European Commission says Ireland not obligated to use Apple tax cash for national debt
Commission to strongly recommend that money be used to ‘accelerate debt reduction’
Established procedure in EU state aid cases is that recovered money returns to the national exchequer, but officials pointed out that the Apple ruling is unprecedented in size.
The European Commission has said there is no legal obligation for countries to use recovered state aid to pay down national debt.
Speaking in Brussels on Wednesday, in the wake of a record ruling by the commission against Apple, a spokesman for commissioner Margrethe Vestager said that, like all state aid cases, “the amounts that are recovered by a member state in a state aid investigation simply go back to the member state’s budget, and they can then, of course, use it for their own decisions.”
EU sources told The Irish Times that, while the commission could not legally instruct Ireland how to use the recovered aid, it would likely strongly recommend that any windfall gains are used to pay down the national debt.
In its most recent country-specific recommendation for Ireland, which marked Ireland’s exit from the EU’s excessive deficit procedure, the commission said Ireland should “use windfall gains from strong economic and financial conditions, as well as from asset sales, to accelerate debt reduction”.
In addition, the country should “reduce vulnerability to economic fluctuations and shocks, inter alia by broadening the tax base . . . enhance the quality of expenditure, particularly by increasing cost-effectiveness of health care and by prioritising government capital expenditure in R&D and in public infrastructure, in particular transport, water services and housing.”
A high-ranking source in the European Commission said there is a “policy recommendation, not a legally binding requirement”, that Ireland should use any windfall cash for debt reduction.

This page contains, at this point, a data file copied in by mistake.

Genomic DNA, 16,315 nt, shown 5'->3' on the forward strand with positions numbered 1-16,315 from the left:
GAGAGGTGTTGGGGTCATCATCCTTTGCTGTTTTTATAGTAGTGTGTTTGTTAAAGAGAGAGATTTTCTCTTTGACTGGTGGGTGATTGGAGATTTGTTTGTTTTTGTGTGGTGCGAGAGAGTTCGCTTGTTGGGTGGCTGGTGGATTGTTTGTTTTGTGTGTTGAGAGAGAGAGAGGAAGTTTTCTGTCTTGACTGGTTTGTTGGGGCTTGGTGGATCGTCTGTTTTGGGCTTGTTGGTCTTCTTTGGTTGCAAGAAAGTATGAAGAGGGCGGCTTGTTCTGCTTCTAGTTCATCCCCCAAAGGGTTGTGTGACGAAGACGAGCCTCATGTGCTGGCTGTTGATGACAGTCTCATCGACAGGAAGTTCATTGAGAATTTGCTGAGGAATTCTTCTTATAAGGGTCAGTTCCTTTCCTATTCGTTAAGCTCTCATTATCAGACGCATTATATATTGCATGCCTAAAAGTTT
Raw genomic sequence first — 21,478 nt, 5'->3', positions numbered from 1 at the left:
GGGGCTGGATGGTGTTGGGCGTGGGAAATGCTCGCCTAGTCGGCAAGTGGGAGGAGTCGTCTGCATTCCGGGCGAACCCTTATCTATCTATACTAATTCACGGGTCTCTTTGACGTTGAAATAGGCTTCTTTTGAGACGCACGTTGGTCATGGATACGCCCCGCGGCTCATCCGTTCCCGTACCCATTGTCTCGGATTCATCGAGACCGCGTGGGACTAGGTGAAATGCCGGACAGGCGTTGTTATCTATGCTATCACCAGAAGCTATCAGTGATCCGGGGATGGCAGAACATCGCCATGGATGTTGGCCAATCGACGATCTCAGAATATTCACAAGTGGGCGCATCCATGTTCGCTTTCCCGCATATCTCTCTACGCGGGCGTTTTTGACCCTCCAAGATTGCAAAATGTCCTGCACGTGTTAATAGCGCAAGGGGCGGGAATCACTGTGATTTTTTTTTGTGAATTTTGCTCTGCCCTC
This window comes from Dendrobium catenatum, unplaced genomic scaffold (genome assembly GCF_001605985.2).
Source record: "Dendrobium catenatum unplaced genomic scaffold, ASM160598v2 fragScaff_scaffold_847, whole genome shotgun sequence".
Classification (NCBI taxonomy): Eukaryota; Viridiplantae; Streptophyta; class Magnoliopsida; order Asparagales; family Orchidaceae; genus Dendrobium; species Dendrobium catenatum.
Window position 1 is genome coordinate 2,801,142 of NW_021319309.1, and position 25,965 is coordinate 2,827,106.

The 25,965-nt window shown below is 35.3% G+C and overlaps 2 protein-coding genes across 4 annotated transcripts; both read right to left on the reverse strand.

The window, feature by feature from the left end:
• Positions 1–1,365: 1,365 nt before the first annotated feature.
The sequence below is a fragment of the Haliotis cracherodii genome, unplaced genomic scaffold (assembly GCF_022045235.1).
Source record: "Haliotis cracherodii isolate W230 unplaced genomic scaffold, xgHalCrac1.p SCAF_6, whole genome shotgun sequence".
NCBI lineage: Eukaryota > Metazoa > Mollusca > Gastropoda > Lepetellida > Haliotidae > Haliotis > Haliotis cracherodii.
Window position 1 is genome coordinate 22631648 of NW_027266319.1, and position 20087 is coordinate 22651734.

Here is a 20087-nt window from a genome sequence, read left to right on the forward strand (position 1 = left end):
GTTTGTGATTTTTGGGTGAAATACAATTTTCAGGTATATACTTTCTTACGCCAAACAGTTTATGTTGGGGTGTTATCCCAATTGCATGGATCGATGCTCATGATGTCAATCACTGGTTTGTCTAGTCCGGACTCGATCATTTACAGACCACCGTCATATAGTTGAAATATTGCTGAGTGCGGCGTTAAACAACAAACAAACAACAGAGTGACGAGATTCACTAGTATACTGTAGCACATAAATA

He pointed to the “long-standing policy recommendation” of the commission that Ireland’s high level of debt should be reduced with any windfall, rather than using the cash for current or capital spending. This was reiterated as recently as earlier this year when the commission published its recommendations for Ireland.
They found that Ireland should use “windfall gains from strong economic and financial conditions, as well as from asset sales, to accelerate debt reduction”.
This is not a legal requirement, although any budget spending would have to conform to EU rules that limit the amount of current spending increases in any given year.
The revelation is likely to strengthen the hand of those arguing for the Government to retain the Apple cash. Government Ministers had previously insisted that even if Ireland kept the money, it would have to be all used for deficit reduction.
While the established procedure in EU state aid cases is that recovered money returns to the national exchequer, officials pointed out that the Apple ruling is unprecedented in size.
The previous record for an EU state aid judgment was a €1.3 billion ruling in 2014 involving Nürburgring racetrack in Germany.
The Apple judgment is also the first finding of its kind since the EU’s two-pack and six-pack rules were introduced at the height of the financial crisis. Like other bailout countries, Ireland is subject to additional layers of fiscal scrutiny because it is continuing to repay bailout loans to other euro zone member states through the ESM fund.
All euro zone countries must submit their budgets to the European Commission by October 15th this year.
After more than three years of investigations, the commission ruled on Tuesday that Ireland had helped Apple to artificially reduce its tax burden for more than two decades through two tax rulings it offered the company in 1991 and 2007.
EU politicians widely welcomed the European Commission’s decision. The centre-left Socialist and Democrats group in the European Parliament congratulated the commission on the finding and called on the EU to establish a common corporate consolidated tax base (CCCTB) that would be mandatory across the EU. Ireland has previously opposed such a move. A revised CCCTB proposal is expected from the commission by the end of the year.
The payment of €13 billion, plus interest, demanded by the European Commission covers the years 2003-2014. Ireland will be permitted to keep the payment in an escrow account pending appeal.
An appeal by Ireland and Apple could take up to six years, according to European Commission officials, as it is likely to go through both the General Court and European Court of Justice.